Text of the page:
Monday, 25 June 2018

Java 8 Optional Example - isPresent(), OrElse() and get()

The Optional class in Java is one of many goodies we have got from the Java 8 release. If you use correctly, Optional can result in clean code and can also help you to avoid NullPointerException which has bothered Java developer from its inception. Even though many of us have used null to indicate the absence of something, the big problem is that if you call a method or access a field on the null object (except static fields), you will get a NullPointerException and your whole program may crash. The bigger problem is to find the faulty code or root cause because NullPointerException only indicates the line when you try to access field or variable from a null object but how does that null is get created on the code is unknown.

I have seen many developer spending nights finding the source of dreaded NullPointerException. Thankfully some of those problems can be resolved by correctly using Optional class.

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The biggest benefit of using Optional class is that it improves the readability of code. Now, you don't need to guess whether a value is present or not. Optional itself indicate that a value may be present.

Optional is nothing but a container, you can also view it as a Stream of one or none values. Now, let's see some examples of Optional class to write clean code in Java.

Suppose, we need to write a method which takes a letter and return the first book starting with that letter in the library. If there is no book found for that letter we return null.

package tool;

import java.util.Arrays;
import java.util.List;

/**
 * Program to demonstrate how to use Optional in Java 8
 *
 * @author WINDOWS 8
 *
 */
public class Hello {
  private static List<String> listOfBooks = Arrays.asList("Effective Java",
      "Clean Code", "Test Driven");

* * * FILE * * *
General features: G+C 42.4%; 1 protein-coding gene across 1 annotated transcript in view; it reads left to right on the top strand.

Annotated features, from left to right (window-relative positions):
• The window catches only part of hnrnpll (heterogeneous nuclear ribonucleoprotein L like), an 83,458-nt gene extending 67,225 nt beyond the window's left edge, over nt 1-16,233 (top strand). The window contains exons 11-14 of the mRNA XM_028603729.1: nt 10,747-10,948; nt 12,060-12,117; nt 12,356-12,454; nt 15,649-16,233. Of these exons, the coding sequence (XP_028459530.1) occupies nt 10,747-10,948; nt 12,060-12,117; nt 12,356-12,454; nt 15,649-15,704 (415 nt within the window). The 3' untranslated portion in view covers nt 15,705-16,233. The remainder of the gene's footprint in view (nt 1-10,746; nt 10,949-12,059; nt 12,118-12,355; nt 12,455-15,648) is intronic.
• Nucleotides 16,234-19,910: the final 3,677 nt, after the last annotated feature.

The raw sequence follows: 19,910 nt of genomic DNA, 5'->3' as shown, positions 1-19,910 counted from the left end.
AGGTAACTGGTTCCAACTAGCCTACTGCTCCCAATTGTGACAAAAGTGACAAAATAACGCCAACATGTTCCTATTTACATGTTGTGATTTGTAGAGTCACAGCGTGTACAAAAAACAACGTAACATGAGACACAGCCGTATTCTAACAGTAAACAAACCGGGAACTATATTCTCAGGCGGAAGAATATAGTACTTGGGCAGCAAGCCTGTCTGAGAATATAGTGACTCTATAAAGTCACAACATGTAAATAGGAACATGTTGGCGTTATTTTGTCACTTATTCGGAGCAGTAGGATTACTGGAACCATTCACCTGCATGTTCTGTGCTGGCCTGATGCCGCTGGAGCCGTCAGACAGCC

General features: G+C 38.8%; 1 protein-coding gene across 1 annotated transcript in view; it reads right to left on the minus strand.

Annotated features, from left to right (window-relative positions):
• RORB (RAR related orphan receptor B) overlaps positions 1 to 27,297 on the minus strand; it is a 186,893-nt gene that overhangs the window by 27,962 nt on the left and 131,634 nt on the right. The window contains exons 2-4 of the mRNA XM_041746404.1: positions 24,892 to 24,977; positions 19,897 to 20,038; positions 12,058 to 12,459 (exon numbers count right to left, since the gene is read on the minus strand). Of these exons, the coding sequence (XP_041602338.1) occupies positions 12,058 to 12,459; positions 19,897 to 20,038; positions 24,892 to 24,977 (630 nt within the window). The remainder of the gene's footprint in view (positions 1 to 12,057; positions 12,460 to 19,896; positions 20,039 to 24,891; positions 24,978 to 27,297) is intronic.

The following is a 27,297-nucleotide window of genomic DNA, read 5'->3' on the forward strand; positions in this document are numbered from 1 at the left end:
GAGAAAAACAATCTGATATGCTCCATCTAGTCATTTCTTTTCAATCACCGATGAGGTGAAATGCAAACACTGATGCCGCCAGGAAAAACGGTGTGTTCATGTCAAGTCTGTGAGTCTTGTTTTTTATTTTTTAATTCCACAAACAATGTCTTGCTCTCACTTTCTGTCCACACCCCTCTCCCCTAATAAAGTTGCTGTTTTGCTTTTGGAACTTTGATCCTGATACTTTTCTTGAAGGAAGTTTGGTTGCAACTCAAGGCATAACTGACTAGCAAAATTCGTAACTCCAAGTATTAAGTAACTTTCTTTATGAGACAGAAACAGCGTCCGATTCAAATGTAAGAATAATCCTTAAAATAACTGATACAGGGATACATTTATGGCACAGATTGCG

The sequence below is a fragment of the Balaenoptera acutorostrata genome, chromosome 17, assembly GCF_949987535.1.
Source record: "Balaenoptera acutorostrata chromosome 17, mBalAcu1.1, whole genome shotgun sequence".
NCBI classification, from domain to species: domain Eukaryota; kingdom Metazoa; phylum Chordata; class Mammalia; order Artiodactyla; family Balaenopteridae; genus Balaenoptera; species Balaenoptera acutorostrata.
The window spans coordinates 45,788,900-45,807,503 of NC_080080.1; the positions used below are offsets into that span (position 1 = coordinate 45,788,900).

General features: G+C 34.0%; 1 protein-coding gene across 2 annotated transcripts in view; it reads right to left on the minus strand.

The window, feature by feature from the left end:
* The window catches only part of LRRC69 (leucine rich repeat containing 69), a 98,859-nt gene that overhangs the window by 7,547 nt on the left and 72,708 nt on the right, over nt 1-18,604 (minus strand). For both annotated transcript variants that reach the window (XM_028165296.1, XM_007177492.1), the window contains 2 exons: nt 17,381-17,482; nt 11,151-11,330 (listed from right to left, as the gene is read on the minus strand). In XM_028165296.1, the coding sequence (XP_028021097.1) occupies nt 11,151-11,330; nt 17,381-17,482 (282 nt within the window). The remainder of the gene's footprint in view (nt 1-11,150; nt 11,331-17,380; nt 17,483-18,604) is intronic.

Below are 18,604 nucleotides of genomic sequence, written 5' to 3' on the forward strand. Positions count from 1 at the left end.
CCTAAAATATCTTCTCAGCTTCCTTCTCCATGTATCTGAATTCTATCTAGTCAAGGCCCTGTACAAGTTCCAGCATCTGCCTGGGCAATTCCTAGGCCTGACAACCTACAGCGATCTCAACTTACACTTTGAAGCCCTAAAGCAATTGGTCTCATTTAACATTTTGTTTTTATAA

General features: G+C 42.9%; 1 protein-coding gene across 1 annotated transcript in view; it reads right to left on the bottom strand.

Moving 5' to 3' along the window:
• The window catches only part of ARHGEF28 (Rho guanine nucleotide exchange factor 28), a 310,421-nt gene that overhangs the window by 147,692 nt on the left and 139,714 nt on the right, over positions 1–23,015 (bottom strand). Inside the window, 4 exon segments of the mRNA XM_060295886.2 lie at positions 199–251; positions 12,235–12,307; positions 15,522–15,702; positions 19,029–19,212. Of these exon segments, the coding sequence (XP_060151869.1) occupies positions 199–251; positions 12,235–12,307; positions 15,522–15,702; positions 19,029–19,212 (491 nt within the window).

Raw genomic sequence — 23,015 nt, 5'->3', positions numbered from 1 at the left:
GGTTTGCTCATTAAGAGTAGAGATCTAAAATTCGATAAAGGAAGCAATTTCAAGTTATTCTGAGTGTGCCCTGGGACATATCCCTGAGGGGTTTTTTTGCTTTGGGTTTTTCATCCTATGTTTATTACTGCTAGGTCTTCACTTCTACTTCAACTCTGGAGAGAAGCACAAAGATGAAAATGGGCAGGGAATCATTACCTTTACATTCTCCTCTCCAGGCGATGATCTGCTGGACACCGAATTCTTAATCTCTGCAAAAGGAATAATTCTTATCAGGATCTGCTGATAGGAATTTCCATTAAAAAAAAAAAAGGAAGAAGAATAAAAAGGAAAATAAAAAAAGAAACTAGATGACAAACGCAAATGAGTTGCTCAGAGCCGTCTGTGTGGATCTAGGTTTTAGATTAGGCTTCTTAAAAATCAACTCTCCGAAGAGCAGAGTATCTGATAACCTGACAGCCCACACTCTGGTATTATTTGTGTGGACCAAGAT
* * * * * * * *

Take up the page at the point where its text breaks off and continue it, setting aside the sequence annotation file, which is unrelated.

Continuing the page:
/*
   * Return the first book start with a letter.
   */
  public static String getBook(String letter) {
    String found = null;
    for (String book : listOfBooks) {
      if (book.startsWith(letter)) {
        found = book;
        break;
      }
    }

    return found != null ? found : "Book not Found";
  }
}

You can replace the null check in this method using Optional.get() and Optional.isPresent() method and imperative code with the new Java 8 functional code using Stream API.

Anyway here is our modified Java program using the Optional feature of Java 8:

package tool;

import java.util.Arrays;
import java.util.List;
import java.util.Optional;

/**
 * Program to demonstrate how to use Optional in Java 8
 *
 * @author WINDOWS 8
 *
 */
public class Hello {
  private static List<String> listOfBooks = Arrays.asList("Effective Java",
      "Clean Code", "Test Driven");

  /*
   * Return the first book start with a letter.
   */
  public static String getBook(String letter) {
    Optional<String> book
          = listOfBooks.stream()
                       .filter(b -> b.startsWith(letter))
                       .findFirst();

    return book.isPresent() ? book.get() : "Book Not Found";
  }
}

What we have done here is instead of using String to represent a book, we have used Optional<String> which means the variable may or may not contain a book.

We have also used new Stream API to convert our imperative style code to new Java 8 functional style. Since Stream API returns Optional it makes it easy to explain the example.

Anyway, if you look closely, the new check is not better than the old null check. If you compare, the old one was even shorter and cleaner. So, we are not really using Optional in the right way. That's actually the main problem for Java developers who have not understood the Optional concept fully.

Instead of using ifPresent() and get(), it's better to use OrElse() method which can return a default value if Optional doesn't contain a value. Using plain get() is not an option because it either return value or null.

Anyway, by using orElse() method we can rewrite the above code as shown below, which is much more cleaner and expressive.

/*
   * Return the first book start with a letter.
   */
  public static String getBook(String letter) {
    Optional<String> book
          = listOfBooks.stream()
                       .filter(b -> b.startsWith(letter))
                       .findFirst();

    return book.orElse("Book Not Found");
  }

You can see that OrElse() method is much nicer than the combination of isPresent() and get(). It not only remove the check but also more expressive e.g. either return a book or else a specified String.

And here is the screenshot of a complete program to use Optional in Java 8  for your reference:

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The Optional API is also rich and provide a couple of useful methods like ifPresent() and orElseThrow() which can be used to throw an Exception if the value is not present.

That's all about how to use the Optional class in Java 8. Even though it's a poor cousin of Scala's Option type and Haskel's Maybe type, you can still write cleaner code and avoid NullPointerException if used correctly. Don't just use it blindly otherwise you would end up with poor code, sometimes worse than plain null checks.

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